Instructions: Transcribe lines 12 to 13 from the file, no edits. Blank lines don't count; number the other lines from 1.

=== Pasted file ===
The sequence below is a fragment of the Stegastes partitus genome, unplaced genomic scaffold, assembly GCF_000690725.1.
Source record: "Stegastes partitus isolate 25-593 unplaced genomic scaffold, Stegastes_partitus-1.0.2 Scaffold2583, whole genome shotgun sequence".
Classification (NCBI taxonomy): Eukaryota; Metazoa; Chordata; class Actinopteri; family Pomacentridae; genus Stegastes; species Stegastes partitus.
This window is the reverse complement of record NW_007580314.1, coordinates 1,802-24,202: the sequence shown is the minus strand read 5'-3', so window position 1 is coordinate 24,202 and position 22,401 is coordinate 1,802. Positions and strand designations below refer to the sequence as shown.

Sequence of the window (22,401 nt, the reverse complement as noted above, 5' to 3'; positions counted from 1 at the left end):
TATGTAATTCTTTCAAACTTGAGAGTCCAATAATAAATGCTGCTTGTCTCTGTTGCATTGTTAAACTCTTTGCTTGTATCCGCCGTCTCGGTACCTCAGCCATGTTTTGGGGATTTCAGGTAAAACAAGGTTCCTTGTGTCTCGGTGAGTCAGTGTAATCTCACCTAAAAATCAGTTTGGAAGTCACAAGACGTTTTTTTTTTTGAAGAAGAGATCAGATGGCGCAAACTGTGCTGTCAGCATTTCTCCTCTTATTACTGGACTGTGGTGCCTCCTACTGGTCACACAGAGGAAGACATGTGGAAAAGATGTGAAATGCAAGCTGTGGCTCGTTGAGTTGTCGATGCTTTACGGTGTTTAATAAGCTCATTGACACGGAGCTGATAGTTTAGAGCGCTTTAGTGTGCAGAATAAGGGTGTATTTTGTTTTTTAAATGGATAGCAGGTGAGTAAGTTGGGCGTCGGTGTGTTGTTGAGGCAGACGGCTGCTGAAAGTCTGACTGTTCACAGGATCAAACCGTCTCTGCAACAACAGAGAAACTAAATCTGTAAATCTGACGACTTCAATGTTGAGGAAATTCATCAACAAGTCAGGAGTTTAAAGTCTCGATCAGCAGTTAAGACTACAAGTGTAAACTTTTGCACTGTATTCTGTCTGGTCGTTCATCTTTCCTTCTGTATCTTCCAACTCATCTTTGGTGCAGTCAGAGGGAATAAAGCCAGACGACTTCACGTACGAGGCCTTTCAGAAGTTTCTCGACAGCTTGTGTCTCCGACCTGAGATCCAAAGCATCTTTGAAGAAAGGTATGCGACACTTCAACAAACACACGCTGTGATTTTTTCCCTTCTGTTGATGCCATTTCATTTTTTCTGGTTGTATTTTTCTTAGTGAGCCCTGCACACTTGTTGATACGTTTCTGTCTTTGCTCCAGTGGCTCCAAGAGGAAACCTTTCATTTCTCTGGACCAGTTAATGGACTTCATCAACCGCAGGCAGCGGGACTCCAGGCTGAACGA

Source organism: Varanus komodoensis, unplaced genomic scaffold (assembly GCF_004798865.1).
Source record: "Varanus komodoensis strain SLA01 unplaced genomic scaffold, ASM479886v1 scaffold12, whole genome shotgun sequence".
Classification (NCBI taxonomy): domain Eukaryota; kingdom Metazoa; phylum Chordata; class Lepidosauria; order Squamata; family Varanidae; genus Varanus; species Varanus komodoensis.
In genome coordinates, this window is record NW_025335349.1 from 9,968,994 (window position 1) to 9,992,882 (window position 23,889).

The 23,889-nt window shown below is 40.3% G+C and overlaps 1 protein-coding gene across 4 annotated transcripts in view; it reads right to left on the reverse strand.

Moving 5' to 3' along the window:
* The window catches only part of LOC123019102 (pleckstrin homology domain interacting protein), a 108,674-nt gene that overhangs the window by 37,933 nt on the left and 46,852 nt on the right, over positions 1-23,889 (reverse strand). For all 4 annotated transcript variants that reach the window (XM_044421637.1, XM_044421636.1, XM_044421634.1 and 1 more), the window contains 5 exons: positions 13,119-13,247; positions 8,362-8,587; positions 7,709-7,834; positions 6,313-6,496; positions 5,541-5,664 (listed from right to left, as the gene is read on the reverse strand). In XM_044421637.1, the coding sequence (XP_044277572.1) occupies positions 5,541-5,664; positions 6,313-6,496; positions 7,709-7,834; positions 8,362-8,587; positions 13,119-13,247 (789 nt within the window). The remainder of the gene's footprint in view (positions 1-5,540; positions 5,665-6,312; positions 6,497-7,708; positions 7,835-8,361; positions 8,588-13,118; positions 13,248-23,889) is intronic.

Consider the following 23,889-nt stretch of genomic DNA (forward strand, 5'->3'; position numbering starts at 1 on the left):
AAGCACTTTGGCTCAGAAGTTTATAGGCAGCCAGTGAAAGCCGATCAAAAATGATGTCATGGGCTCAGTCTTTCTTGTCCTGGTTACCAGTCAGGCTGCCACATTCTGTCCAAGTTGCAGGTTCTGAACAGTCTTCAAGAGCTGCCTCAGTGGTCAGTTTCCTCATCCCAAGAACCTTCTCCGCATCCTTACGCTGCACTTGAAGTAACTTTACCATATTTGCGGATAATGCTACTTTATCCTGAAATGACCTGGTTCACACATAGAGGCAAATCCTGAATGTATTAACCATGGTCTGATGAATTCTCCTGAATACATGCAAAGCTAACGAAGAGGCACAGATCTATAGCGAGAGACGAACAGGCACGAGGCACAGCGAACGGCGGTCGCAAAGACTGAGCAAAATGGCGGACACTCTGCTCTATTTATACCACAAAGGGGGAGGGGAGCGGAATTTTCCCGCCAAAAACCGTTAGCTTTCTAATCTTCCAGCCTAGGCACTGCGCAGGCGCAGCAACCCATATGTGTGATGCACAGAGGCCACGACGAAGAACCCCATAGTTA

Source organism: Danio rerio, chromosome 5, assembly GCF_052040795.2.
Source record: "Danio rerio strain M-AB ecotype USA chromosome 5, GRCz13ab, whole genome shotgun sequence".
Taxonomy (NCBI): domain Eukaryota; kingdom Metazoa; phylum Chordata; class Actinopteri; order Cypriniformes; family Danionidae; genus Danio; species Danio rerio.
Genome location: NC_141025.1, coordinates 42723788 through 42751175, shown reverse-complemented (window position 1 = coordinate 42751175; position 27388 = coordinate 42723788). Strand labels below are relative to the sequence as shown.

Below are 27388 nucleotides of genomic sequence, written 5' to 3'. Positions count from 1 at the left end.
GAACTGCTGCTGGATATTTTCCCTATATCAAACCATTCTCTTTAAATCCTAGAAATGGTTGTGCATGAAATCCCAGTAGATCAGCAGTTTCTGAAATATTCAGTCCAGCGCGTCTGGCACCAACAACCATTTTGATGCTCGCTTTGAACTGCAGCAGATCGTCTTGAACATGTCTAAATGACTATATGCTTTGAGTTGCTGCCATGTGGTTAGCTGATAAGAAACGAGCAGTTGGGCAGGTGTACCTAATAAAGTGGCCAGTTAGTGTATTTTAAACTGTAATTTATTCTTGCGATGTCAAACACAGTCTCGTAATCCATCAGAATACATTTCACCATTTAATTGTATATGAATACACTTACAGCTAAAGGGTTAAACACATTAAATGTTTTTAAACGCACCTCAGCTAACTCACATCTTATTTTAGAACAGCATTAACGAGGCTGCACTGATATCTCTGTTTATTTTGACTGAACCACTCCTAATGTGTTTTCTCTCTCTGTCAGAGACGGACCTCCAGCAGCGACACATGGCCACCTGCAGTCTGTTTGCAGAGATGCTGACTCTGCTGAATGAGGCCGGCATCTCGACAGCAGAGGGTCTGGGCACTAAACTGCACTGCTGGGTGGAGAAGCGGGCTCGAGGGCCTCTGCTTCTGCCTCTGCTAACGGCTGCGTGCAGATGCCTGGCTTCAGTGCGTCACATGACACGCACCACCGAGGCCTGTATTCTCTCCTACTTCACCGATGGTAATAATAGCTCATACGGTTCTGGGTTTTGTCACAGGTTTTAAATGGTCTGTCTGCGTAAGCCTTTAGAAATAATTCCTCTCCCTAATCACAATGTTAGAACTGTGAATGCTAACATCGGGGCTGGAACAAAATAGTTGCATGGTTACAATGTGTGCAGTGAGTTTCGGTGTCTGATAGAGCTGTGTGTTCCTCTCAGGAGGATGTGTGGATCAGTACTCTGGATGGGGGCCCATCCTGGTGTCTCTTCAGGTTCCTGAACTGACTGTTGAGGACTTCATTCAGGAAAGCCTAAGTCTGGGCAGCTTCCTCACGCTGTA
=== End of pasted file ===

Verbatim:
Moving 5' to 3' along the window:
* The window catches only part of LOC123019102 (pleckstrin homology domain interacting protein), a 108,674-nt gene that overhangs the window by 37,933 nt on the left and 46,852 nt on the right, over positions 1-23,889 (reverse strand). For all 4 annotated transcript variants that reach the window (XM_044421637.1, XM_044421636.1, XM_044421634.1 and 1 more), the window contains 5 exons: positions 13,119-13,247; positions 8,362-8,587; positions 7,709-7,834; positions 6,313-6,496; positions 5,541-5,664 (listed from right to left, as the gene is read on the reverse strand). In XM_044421637.1, the coding sequence (XP_044277572.1) occupies positions 5,541-5,664; positions 6,313-6,496; positions 7,709-7,834; positions 8,362-8,587; positions 13,119-13,247 (789 nt within the window). The remainder of the gene's footprint in view (positions 1-5,540; positions 5,665-6,312; positions 6,497-7,708; positions 7,835-8,361; positions 8,588-13,118; positions 13,248-23,889) is intronic.